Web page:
In Need of Some Reversed Phase Polar Acid Relief

By October 1, 2020

Retaining polar analytes using reversed phase (RP) chromatographic conditions have long frustrated scientists.  Trying to promote interactions between polar analytes and a non-polar reversed phase surfaces can often bring the most experienced separation scientist to their breaking point.

Polar acids specifically present their own set of challenges that make them particularly difficult to retain under reversed phase chromatographic conditions.  Ionized silanols that are present create a negative charge on the surface of the stationary phase which repels ionized, negatively charged acids.  There are some “work arounds” scientists can use to retain polar acids on a reversed phase column, but these often add another layer of complexity and potential variability to their workflows. Some of the common “workarounds” are listed here along with the problems that come with them:

Stainless steel, often associated with the analytical column and found in the system flow path, presents another issue with analyzing polar acids.  Target acidic groups, ones that contain phospho, carboxylic, and/or sulfate functional groups, can bind to metal ions in the flow path.  Chelating reagents are often added to the mobile phase to prevent/mitigate these analytes from interacting with the metal ions, but like ion-pairing reagents, these additives are often not mass spectrometry friendly.

Is there a better/easier solution than can be used to retain polar acidic compounds under reversed phase conditions?  A solution that does not add additional steps to my workflow?

Mixed-mode or multi-modal chromatography is an answer to this question.  These types of stationary phases combine multiple separation modes that can be fine-tuned to separate analytes that have different physicochemical properties.  Combining reversed phase with anion exchange, provides the solution needed to be able to retain these challenging polar acids while operating under reversed phase conditions.

Over 50% of all drug molecules used in medicine exist as salts.  Drugs are often formed as a weak acid or base, but this drug form is not always optimal for dissolution or absorption into your body. Without absorption, a drug cannot have a therapeutic effect, so some forms require a salt. Many medications need to be water-soluble, too. Therefore, drugs are often chemically made into their salt forms to enhance how the drug dissolves, boost its absorption into your bloodstream, and increase its effectiveness.  Accurate determinations of the drugs counterions are mandatory for the release testing and quality control (QC) of all pharmaceutical salts to confirm the identity of the salt form and mass balance of the active pharmaceutical ingredient (API).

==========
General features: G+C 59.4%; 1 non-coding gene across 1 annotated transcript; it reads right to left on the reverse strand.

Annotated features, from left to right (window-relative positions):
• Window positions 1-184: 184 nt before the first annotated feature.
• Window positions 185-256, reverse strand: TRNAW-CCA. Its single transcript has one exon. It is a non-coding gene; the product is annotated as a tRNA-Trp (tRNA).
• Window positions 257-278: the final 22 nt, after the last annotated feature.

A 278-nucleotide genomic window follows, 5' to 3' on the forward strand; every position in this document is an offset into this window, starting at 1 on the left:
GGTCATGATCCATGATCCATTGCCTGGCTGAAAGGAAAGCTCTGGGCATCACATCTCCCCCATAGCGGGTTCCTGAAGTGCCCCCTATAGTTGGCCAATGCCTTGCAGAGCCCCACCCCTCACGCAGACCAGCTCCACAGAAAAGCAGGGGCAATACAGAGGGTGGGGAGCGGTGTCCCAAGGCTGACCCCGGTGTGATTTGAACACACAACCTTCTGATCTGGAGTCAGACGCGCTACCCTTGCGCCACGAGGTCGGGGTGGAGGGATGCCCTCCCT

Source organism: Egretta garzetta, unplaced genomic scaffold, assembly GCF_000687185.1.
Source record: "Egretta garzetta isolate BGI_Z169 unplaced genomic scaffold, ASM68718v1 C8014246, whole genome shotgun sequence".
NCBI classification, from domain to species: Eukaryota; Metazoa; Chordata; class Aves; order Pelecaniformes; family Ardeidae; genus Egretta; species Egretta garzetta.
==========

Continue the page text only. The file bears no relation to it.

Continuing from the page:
Figure 1 shows the retention and separation of the antihistamine drug Chlorpheniramine Maleate on a C18 reversed phase column that was designed to retain polar analytes, and a mixed mode RP anion-exchange column.  The C18 column retains the hydrophobic basic analyte Chlorpheniramine well but cannot retain the polar acidic analyte Maleate.  Maleate, a small polar acid is unretained on this column, and elutes in the void. The mixed mode RP/anion exchange column retains both analytes well.  Even with a switch in elution order the Chlorpheniramine is retained via RP interactions, and the polar acid analyte Maleate is retained by anion exchange.


Figure 1: Separation of the hydrophobic basic analyte chlorpheniramine (2) and the polar acidic analyte maleate (1) using a t C18 and the BEH C18 AX mixed mode Atlantis Premier Column under reversed phase conditions.

To address the acidic analytes absorptive losses to stainless steel, a new technology needed to be invented.  MaxPeak High Performance Surfaces (HPS) were designed to increase analyte recovery, sensitivity, and reproducibility by minimizing analyte/surface interactions.  This technology addresses problems commonly found with acidic analytes interacting with stainless steel column hardware without sacrificing the benefits of stainless steel, one benefit being the ability to operate at higher pressures.

Guanosine 5’ monophosphate is a nucleotide that is used as a monomer in RNA.  The electron rich mono-phosphate functional group is attracted to the electron deficient metal oxide surface associated with stainless steel hardware.  The interactions between the phosphate functional group and the metal ions causes a loss in signal intensity (area), and an increase in peak asymmetry.  Utilizing column hardware that mitigates the analyte/surface interactions for these types of acidic analytes, significantly reduces the losses in area, and improves the analytes peak shape.

Figure 2: Analysis of guanosine 5’-monophosphate one column stainless steel hardware the other with MaxPeak HPS column hardware. Both columns packed with Atlantis BEH C18/AX stationary phase

Challenges with retaining polar acids is only a mixed mode column away.  Utilizing a reversed phase/anion exchange stationary phase in order to retain both hydrophobic and polar acids is a simple solution to what was considered a frustrating task.  Columns that utilize MaxPeak HPS provides an additional benefit, increase area and improving peak shape for these acidic compounds by significantly reducing analyte/surface interactions.

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